Shifting global economics are narrowing the gap between manufacturing in China vs. the U.S., creating an American manufacturing renaissance. Rising wages, the need for increased flexibility to respond to customers’ changing demands, quicker time to market, intellectual property risks and sourcing risks due to complex supply chains are some of the reasons manufacturers are considering U.S. sourcing, and reshoring some of their manufacturing back to the states. According to the Boston Consulting Group (BCG), the share of executives who are planning to reshore or are considering to reshore rose to 54 percent compared to 37 percent of executives who responded to a similar BCG survey in 2012.
Foreign investment in manufacturing in the U.S. is also a trend that is gaining momentum. According to an article in USA Today, many foreign companies want to be closer to consumers in the world’s largest market, while others are taking advantage of low energy costs and the high productivity of U.S. workers.
Could America be the next emerging market? Antoine van Agtmael, a leading expert on emerging markets, thinks so. In a recent Wall Street Journal article, van Agtmael points out that labor costs in China are rising at about 15 percent annually, while U.S. wages stagnate. He also cites the abundance of cheap U.S. oil and natural gas from American shale as strong motivating factors.
American manufacturing is rebounding and the U.S. is poised for a comeback that would make important contributions to the U.S. economy, but there are some challenges, such as improving the business climate and government policies. However, one critical challenge that is often overlooked is sourcing in the U.S.—the challenge of finding qualified American supply chain partners.
A Look at Sourcing in the U.S.
As companies look to expand or set up new manufacturing facilities in the U.S., one of the challenges they encounter is building a strong U.S. supplier network. Due to offshoring, many supply chains have broken down or are established in China. This can be strategically detrimental to the U.S. manufacturing recovery. Companies must have access to U.S. suppliers, and build and maintain robust supplier networks in order to set up shop in the U.S. Now that demand is surging, what is the best way to build a strong supplier network, and create an alliance between buyers and suppliers?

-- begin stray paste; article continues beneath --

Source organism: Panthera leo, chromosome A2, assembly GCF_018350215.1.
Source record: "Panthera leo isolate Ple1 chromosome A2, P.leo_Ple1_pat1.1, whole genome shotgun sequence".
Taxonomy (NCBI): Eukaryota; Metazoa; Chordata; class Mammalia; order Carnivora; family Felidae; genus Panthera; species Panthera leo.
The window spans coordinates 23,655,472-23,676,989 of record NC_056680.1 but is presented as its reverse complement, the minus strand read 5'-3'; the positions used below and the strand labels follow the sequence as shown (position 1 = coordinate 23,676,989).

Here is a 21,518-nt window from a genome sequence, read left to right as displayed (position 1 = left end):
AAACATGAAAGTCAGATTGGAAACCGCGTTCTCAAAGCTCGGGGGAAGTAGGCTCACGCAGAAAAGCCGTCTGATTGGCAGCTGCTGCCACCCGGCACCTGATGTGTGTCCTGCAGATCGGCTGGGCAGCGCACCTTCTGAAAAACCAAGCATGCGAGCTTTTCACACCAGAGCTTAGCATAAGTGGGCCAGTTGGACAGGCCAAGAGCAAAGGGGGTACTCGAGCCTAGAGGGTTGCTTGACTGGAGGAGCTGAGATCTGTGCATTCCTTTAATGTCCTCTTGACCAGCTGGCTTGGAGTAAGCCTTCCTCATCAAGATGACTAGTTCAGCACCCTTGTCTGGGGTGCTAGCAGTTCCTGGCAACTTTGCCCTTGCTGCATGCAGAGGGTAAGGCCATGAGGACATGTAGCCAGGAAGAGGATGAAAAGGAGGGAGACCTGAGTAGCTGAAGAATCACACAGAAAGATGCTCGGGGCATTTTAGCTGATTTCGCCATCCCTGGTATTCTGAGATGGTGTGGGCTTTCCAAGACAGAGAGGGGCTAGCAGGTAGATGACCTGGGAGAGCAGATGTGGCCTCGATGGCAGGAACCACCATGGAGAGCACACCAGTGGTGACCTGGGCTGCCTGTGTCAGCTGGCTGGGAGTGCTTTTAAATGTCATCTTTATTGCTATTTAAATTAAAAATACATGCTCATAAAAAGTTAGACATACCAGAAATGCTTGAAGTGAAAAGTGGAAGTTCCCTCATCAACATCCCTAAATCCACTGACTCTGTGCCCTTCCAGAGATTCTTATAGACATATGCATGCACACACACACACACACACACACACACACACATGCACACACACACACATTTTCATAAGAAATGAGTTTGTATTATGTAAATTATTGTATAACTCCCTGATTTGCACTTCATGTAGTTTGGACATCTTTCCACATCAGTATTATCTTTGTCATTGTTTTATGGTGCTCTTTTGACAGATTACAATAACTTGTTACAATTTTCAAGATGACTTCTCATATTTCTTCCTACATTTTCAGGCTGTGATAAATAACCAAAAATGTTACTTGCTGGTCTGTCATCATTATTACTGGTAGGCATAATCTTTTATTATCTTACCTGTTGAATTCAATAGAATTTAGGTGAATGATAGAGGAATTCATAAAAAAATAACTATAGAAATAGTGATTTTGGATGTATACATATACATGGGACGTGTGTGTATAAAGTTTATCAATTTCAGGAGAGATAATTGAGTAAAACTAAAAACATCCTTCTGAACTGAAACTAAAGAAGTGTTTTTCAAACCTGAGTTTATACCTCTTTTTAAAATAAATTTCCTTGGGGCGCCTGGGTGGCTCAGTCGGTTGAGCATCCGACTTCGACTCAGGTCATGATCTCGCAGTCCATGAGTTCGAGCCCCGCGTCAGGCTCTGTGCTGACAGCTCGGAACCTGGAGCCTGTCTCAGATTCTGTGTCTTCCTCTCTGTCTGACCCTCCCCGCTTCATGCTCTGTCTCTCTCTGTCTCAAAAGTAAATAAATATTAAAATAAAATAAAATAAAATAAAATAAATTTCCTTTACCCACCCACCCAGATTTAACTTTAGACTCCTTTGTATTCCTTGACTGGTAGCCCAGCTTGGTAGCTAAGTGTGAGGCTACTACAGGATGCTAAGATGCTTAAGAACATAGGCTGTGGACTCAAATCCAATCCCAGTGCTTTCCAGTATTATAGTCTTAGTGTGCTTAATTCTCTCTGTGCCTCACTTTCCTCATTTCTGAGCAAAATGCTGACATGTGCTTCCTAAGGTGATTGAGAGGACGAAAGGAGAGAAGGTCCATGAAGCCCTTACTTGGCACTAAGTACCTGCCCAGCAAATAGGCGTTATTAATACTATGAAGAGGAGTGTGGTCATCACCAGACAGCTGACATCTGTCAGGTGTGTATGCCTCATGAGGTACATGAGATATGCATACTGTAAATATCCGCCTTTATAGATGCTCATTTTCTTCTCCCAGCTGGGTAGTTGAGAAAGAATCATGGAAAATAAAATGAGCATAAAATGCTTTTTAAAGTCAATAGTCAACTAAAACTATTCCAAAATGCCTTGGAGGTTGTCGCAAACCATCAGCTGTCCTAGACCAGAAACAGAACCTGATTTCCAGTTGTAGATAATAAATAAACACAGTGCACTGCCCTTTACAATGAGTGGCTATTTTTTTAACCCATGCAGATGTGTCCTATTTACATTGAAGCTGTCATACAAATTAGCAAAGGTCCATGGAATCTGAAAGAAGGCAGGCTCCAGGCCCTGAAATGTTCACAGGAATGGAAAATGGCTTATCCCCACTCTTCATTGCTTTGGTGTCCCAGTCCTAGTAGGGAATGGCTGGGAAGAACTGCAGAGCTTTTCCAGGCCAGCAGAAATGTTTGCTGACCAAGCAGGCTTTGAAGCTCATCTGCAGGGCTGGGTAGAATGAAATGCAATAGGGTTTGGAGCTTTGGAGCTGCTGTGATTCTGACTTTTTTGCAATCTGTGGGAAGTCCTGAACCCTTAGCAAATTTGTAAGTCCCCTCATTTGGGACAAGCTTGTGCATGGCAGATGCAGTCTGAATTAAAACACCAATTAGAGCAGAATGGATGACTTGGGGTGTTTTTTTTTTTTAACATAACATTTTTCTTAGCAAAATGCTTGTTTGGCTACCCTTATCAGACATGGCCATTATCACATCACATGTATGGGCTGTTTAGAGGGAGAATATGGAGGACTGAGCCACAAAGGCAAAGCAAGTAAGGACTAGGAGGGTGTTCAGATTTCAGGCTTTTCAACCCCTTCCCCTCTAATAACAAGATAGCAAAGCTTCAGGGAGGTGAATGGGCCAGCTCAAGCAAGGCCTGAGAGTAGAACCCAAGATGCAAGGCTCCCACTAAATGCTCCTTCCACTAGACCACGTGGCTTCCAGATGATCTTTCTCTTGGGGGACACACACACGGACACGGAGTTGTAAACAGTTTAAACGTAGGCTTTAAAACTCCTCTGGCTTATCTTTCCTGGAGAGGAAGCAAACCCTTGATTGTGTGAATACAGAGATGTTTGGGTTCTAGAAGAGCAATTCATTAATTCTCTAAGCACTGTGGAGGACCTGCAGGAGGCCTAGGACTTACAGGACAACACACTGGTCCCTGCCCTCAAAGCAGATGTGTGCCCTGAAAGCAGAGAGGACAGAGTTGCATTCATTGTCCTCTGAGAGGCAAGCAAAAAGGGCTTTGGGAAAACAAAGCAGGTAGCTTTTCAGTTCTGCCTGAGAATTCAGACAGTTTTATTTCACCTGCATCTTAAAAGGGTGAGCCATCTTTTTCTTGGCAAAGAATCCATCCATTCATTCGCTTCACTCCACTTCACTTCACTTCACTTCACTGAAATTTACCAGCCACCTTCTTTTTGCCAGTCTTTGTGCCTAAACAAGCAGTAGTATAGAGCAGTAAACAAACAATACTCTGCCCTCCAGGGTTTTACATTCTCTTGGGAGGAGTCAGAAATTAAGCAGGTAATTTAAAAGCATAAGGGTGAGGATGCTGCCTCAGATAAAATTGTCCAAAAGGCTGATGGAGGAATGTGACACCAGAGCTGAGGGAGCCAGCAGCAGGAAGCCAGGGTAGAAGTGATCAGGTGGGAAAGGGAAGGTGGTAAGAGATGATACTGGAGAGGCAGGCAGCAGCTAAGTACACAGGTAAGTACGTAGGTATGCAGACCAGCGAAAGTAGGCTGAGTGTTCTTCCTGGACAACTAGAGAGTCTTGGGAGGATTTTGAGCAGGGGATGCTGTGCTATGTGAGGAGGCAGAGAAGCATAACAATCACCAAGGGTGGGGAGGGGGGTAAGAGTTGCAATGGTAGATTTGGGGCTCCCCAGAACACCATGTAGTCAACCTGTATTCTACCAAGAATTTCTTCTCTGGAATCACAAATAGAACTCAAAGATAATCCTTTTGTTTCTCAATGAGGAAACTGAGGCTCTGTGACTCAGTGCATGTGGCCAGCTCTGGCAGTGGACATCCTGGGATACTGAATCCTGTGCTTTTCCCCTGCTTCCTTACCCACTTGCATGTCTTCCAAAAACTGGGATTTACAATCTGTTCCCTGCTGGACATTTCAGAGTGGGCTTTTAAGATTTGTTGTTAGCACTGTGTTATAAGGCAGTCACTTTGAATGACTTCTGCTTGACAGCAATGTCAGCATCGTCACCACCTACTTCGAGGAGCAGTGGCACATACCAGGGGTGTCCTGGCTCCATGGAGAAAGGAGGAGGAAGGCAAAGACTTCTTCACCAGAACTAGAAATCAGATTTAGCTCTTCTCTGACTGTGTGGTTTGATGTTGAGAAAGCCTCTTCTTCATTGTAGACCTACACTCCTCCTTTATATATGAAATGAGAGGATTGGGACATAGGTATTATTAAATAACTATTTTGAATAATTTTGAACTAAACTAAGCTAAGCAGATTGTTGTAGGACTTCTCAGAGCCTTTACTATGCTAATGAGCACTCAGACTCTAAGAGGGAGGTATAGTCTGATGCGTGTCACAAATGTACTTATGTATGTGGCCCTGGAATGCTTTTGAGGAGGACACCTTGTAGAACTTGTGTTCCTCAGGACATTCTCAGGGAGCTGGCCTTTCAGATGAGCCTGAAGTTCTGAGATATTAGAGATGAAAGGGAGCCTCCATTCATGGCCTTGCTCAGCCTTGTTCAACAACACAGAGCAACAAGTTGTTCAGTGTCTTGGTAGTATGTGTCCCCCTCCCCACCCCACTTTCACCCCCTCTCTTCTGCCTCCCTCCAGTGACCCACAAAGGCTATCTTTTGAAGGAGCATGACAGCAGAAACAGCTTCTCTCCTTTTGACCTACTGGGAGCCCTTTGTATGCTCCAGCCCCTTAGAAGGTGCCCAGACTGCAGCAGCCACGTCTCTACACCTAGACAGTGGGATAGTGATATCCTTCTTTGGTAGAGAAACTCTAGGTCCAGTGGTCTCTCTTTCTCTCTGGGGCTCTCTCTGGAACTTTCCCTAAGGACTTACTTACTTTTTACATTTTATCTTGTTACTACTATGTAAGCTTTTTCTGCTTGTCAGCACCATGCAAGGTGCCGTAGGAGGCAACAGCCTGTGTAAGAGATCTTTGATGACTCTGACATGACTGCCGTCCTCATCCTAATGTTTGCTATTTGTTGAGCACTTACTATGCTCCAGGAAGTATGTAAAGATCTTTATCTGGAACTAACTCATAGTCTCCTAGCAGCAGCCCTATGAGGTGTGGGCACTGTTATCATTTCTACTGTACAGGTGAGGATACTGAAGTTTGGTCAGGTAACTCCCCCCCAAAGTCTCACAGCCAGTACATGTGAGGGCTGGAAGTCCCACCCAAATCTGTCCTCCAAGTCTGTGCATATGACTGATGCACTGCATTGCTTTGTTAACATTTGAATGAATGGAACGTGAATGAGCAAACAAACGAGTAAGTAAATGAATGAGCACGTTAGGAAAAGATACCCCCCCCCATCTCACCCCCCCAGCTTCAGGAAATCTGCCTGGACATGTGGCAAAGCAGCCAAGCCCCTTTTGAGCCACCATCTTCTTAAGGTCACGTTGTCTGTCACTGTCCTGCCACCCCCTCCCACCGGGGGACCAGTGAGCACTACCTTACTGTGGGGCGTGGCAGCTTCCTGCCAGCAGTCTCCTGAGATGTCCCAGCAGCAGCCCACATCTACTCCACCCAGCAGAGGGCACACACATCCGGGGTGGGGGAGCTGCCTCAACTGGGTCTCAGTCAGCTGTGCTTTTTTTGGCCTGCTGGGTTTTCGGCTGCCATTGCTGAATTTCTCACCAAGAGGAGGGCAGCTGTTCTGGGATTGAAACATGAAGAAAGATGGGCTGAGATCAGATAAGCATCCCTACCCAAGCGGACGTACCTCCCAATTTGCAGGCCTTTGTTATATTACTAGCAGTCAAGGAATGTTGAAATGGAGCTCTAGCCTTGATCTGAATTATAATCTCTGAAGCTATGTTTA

Connectivity and Innovation
The process of connecting buyers with U.S. suppliers must be innovative and streamlined. Innovation is a critical factor in bringing back U.S. manufacturing. If we are going to be innovative in engineering and design to support U.S. manufacturing competitiveness, we have to consider innovation in our sourcing techniques as well.
Several factors come into play. First, buyers must be matched with suppliers who have the right capabilities and machine assets for tactical product development. Next, the platform must provide real-time communication, collaboration, and negotiation with one or many contract manufacturers.
Accessing and connecting buyers with qualified U.S. suppliers who have the capability and capacity to meet production and time-to-market guidelines is foremost for competing globally. With lean manufacturing practices, advanced manufacturing technology and a high-tech sourcing system, U.S. manufacturers can be competitive on total cost, quality and delivery.
Technology is a crucial component. A high-powered system with a precise matching network is essential for real-time exact matching of supply and demand in conjunction with a cloud-based service, which can support access from the office, your home, or anywhere via your computer or mobile device.
As companies continue to expand and reshore manufacturing, efficiency in U.S. sourcing is going to be a fundamental component of competing globally. These shifting procurement perspectives are going to drive buyers to high-tech sourcing alternatives to establish strong U.S. supplier networks.